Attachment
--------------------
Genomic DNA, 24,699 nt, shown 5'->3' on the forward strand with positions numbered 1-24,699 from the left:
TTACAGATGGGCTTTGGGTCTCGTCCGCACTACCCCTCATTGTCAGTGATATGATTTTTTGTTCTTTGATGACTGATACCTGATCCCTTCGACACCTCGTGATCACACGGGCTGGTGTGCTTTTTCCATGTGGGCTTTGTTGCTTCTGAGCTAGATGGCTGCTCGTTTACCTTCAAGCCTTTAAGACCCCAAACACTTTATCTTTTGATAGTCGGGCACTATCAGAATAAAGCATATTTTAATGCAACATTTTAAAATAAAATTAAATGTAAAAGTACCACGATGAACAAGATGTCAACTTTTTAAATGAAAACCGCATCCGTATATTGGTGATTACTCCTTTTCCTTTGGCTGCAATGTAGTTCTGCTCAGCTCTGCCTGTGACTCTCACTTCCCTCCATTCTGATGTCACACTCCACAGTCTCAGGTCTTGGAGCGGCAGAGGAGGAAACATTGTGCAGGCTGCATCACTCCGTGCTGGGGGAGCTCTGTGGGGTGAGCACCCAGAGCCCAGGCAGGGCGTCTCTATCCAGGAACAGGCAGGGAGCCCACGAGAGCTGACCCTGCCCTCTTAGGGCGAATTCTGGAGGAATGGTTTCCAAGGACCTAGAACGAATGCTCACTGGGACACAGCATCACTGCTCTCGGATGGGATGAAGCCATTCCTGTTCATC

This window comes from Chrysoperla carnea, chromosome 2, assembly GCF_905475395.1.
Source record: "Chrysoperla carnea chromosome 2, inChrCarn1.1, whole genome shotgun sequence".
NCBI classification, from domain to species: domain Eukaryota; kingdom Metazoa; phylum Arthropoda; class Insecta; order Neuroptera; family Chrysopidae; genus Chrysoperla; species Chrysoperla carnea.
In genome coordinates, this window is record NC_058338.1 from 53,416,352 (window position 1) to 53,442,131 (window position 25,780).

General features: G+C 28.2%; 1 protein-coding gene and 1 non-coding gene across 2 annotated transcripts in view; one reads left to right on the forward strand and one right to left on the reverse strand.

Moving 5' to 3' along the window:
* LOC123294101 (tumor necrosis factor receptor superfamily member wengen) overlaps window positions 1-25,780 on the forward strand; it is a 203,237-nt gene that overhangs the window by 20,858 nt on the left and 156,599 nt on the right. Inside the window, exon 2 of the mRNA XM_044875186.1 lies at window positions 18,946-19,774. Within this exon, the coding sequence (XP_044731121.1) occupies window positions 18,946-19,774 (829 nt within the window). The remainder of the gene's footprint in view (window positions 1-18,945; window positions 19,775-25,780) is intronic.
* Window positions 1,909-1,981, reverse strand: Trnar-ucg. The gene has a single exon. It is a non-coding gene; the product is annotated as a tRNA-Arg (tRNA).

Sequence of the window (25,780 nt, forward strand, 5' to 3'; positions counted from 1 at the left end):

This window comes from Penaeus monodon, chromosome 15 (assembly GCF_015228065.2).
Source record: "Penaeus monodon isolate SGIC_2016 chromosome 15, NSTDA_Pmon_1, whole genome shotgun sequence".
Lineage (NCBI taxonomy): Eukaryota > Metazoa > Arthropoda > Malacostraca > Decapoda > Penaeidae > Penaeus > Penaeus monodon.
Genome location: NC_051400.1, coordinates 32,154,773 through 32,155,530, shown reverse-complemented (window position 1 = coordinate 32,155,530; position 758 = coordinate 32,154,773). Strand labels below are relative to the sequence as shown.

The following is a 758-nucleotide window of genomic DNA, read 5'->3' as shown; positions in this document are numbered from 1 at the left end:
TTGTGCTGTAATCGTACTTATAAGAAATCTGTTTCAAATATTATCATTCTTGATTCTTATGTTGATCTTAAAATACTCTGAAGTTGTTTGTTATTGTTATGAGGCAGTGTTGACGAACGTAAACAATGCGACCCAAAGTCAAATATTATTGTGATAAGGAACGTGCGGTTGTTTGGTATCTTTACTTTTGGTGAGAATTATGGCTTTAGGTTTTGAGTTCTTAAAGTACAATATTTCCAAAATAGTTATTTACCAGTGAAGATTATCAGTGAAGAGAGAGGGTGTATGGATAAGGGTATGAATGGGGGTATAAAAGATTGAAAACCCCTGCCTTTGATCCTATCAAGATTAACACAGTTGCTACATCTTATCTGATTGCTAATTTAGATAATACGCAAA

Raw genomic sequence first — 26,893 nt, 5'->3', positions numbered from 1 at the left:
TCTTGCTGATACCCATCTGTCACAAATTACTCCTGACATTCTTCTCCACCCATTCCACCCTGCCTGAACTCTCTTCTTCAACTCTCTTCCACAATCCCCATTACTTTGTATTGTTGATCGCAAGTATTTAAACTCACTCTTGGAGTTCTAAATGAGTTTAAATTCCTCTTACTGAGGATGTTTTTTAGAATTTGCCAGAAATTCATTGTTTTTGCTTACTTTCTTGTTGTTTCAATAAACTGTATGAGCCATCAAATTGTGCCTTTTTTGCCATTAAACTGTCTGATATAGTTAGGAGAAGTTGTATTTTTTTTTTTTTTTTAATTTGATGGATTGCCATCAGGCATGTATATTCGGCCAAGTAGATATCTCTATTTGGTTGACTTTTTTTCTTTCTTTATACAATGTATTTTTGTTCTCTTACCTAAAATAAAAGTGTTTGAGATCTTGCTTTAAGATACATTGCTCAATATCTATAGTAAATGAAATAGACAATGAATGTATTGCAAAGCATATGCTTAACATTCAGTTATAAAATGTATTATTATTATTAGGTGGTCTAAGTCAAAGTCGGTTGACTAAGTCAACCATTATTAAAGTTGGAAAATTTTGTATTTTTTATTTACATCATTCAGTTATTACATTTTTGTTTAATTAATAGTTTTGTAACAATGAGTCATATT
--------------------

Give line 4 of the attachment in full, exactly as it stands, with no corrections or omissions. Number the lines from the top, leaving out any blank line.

Source record: "Chrysoperla carnea chromosome 2, inChrCarn1.1, whole genome shotgun sequence".